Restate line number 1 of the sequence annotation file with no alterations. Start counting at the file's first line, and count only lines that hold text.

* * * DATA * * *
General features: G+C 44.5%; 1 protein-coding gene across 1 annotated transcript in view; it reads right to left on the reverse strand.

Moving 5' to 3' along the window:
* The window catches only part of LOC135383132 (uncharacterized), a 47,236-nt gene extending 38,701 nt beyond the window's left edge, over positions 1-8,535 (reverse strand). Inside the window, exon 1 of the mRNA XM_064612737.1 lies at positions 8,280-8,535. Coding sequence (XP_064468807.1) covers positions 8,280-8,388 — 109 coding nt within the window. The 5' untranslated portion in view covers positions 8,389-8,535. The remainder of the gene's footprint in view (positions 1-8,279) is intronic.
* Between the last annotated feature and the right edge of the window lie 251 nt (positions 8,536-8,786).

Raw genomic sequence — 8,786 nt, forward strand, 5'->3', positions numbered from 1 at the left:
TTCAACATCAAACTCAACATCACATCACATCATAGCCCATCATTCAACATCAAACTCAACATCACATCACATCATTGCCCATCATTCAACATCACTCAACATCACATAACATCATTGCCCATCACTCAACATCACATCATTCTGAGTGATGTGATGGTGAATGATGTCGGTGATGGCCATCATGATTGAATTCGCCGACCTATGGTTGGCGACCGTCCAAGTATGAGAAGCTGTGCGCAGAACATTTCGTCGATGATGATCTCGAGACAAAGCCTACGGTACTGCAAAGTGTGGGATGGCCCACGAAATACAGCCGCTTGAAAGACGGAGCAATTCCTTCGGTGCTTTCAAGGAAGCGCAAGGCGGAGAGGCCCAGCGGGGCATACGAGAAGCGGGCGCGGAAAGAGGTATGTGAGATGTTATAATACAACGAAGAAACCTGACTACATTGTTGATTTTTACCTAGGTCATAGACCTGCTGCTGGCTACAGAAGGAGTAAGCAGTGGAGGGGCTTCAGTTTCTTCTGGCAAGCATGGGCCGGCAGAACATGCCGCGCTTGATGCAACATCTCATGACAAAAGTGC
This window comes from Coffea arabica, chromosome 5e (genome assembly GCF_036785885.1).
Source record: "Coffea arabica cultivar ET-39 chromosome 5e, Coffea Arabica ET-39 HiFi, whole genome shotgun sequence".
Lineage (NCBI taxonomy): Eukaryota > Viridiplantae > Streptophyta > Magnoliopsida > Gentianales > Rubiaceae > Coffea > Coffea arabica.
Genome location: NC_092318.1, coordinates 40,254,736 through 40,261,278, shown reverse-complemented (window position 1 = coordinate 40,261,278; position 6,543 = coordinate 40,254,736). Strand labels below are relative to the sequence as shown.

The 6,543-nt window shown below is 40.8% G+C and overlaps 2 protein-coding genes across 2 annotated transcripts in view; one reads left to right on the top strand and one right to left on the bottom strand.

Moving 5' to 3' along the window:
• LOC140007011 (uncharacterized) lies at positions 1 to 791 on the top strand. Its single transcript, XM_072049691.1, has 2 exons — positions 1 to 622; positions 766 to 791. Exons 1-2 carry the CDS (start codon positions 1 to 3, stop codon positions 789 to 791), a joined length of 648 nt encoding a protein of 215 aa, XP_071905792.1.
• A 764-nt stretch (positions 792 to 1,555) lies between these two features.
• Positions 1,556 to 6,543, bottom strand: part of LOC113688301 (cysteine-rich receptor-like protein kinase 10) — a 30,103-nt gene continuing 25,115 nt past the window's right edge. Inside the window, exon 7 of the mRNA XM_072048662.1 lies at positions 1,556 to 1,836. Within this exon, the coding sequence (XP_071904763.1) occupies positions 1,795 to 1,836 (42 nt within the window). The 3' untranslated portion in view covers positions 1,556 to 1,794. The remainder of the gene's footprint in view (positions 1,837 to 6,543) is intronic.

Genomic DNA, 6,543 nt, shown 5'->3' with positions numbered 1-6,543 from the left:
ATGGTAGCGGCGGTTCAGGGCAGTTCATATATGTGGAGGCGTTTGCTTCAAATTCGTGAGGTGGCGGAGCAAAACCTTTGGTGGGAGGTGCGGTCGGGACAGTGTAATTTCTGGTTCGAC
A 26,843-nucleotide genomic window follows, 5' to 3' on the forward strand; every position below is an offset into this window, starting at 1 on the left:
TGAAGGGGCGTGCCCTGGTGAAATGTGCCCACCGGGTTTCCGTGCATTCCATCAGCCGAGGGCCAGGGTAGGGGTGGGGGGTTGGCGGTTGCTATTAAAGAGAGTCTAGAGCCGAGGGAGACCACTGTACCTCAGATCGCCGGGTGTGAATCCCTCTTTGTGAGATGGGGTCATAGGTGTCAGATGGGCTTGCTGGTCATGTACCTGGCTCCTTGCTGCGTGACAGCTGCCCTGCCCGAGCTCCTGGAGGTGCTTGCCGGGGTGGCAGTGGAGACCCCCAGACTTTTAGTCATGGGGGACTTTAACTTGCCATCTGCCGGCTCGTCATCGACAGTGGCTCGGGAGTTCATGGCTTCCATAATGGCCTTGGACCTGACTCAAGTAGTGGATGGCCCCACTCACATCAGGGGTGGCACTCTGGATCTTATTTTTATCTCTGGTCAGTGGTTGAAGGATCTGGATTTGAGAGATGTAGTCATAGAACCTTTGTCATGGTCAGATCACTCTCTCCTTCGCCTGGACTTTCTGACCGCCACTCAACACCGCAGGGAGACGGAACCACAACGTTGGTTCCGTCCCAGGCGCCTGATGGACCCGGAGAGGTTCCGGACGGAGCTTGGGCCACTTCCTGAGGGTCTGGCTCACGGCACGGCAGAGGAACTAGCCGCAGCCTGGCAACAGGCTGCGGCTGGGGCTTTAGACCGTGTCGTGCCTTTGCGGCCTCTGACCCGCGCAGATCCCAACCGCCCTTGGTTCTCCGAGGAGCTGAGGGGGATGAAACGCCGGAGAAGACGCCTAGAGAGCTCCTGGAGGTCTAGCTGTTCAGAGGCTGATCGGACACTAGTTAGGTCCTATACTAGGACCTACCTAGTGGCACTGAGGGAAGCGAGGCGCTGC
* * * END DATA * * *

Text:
General features: G+C 44.5%; 1 protein-coding gene across 1 annotated transcript in view; it reads right to left on the reverse strand.